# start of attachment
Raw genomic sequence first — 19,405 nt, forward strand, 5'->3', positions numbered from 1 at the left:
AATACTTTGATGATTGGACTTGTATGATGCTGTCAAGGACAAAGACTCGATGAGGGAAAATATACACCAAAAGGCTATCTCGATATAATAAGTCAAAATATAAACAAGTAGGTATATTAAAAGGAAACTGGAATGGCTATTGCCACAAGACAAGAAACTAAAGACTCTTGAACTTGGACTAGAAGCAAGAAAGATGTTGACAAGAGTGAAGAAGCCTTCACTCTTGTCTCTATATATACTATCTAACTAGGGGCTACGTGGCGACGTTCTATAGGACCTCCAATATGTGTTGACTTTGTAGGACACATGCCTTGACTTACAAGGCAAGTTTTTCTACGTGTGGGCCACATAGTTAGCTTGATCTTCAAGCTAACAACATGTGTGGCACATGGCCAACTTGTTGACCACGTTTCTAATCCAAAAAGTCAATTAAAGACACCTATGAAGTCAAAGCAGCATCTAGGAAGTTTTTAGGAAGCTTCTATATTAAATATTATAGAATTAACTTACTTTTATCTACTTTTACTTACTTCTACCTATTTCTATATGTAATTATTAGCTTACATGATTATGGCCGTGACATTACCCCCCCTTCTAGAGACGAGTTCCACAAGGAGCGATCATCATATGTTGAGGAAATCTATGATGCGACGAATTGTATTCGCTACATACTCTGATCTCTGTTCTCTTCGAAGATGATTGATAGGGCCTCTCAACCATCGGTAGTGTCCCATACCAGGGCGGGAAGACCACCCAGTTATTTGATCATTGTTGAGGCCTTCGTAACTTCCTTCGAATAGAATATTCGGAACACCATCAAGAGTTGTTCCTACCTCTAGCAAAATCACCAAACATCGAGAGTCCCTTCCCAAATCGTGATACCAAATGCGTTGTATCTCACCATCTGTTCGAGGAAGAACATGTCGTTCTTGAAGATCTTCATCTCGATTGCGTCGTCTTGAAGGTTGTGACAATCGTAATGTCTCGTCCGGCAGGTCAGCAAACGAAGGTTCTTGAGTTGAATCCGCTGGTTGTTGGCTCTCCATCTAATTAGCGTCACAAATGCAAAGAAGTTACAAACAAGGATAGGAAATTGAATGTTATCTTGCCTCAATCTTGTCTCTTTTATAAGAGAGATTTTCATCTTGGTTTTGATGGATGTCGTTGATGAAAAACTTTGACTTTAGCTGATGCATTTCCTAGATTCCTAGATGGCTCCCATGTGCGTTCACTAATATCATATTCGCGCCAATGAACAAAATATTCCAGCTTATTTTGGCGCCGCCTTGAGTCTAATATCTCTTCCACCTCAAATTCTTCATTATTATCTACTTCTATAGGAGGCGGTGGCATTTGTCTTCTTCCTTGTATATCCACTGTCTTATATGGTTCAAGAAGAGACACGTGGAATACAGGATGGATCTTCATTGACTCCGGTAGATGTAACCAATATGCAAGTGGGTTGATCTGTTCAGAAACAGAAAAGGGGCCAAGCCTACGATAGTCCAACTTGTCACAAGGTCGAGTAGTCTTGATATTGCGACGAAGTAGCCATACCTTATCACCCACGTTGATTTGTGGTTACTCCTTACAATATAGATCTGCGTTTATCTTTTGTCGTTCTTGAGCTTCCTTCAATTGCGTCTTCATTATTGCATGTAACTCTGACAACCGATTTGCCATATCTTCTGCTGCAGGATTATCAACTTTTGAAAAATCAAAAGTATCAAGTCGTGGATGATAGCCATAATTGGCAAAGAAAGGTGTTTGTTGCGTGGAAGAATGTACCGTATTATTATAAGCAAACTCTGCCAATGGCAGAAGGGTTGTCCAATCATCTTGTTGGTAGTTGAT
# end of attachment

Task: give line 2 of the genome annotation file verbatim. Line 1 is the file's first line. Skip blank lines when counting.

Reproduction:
AATACTTTGATGATTGGACTTGTATGATGCTGTCAAGGACAAAGACTCGATGAGGGAAAATATACACCAAAAGGCTATCTCGATATAATAAGTCAAAATATAAACAAGTAGGTATATTAAAAGGAAACTGGAATGGCTATTGCCACAAGACAAGAAACTAAAGACTCTTGAACTTGGACTAGAAGCAAGAAAGATGTTGACAAGAGTGAAGAAGCCTTCACTCTTGTCTCTATATATACTATCTAACTAGGGGCTACGTGGCGACGTTCTATAGGACCTCCAATATGTGTTGACTTTGTAGGACACATGCCTTGACTTACAAGGCAAGTTTTTCTACGTGTGGGCCACATAGTTAGCTTGATCTTCAAGCTAACAACATGTGTGGCACATGGCCAACTTGTTGACCACGTTTCTAATCCAAAAAGTCAATTAAAGACACCTATGAAGTCAAAGCAGCATCTAGGAAGTTTTTAGGAAGCTTCTATATTAAATATTATAGAATTAACTTACTTTTATCTACTTTTACTTACTTCTACCTATTTCTATATGTAATTATTAGCTTACATGATTATGGCCGTGACATTACCCCCCCTTCTAGAGACGAGTTCCACAAGGAGCGATCATCATATGTTGAGGAAATCTATGATGCGACGAATTGTATTCGCTACATACTCTGATCTCTGTTCTCTTCGAAGATGATTGATAGGGCCTCTCAACCATCGGTAGTGTCCCATACCAGGGCGGGAAGACCACCCAGTTATTTGATCATTGTTGAGGCCTTCGTAACTTCCTTCGAATAGAATATTCGGAACACCATCAAGAGTTGTTCCTACCTCTAGCAAAATCACCAAACATCGAGAGTCCCTTCCCAAATCGTGATACCAAATGCGTTGTATCTCACCATCTGTTCGAGGAAGAACATGTCGTTCTTGAAGATCTTCATCTCGATTGCGTCGTCTTGAAGGTTGTGACAATCGTAATGTCTCGTCCGGCAGGTCAGCAAACGAAGGTTCTTGAGTTGAATCCGCTGGTTGTTGGCTCTCCATCTAATTAGCGTCACAAATGCAAAGAAGTTACAAACAAGGATAGGAAATTGAATGTTATCTTGCCTCAATCTTGTCTCTTTTATAAGAGAGATTTTCATCTTGGTTTTGATGGATGTCGTTGATGAAAAACTTTGACTTTAGCTGATGCATTTCCTAGATTCCTAGATGGCTCCCATGTGCGTTCACTAATATCATATTCGCGCCAATGAACAAAATATTCCAGCTTATTTTGGCGCCGCCTTGAGTCTAATATCTCTTCCACCTCAAATTCTTCATTATTATCTACTTCTATAGGAGGCGGTGGCATTTGTCTTCTTCCTTGTATATCCACTGTCTTATATGGTTCAAGAAGAGACACGTGGAATACAGGATGGATCTTCATTGACTCCGGTAGATGTAACCAATATGCAAGTGGGTTGATCTGTTCAGAAACAGAAAAGGGGCCAAGCCTACGATAGTCCAACTTGTCACAAGGTCGAGTAGTCTTGATATTGCGACGAAGTAGCCATACCTTATCACCCACGTTGATTTGTGGTTACTCCTTACAATATAGATCTGCGTTTATCTTTTGTCGTTCTTGAGCTTCCTTCAATTGCGTCTTCATTATTGCATGTAACTCTGACAACCGATTTGCCATATCTTCTGCTGCAGGATTATCAACTTTTGAAAAATCAAAAGTATCAAGTCGTGGATGATAGCCATAATTGGCAAAGAAAGGTGTTTGTTGCGTGGAAGAATGTACCGTATTATTATAAGCAAACTCTGCCAATGGCAGAAGGGTTGTCCAATCATCTTGTTGGTAGTTGAT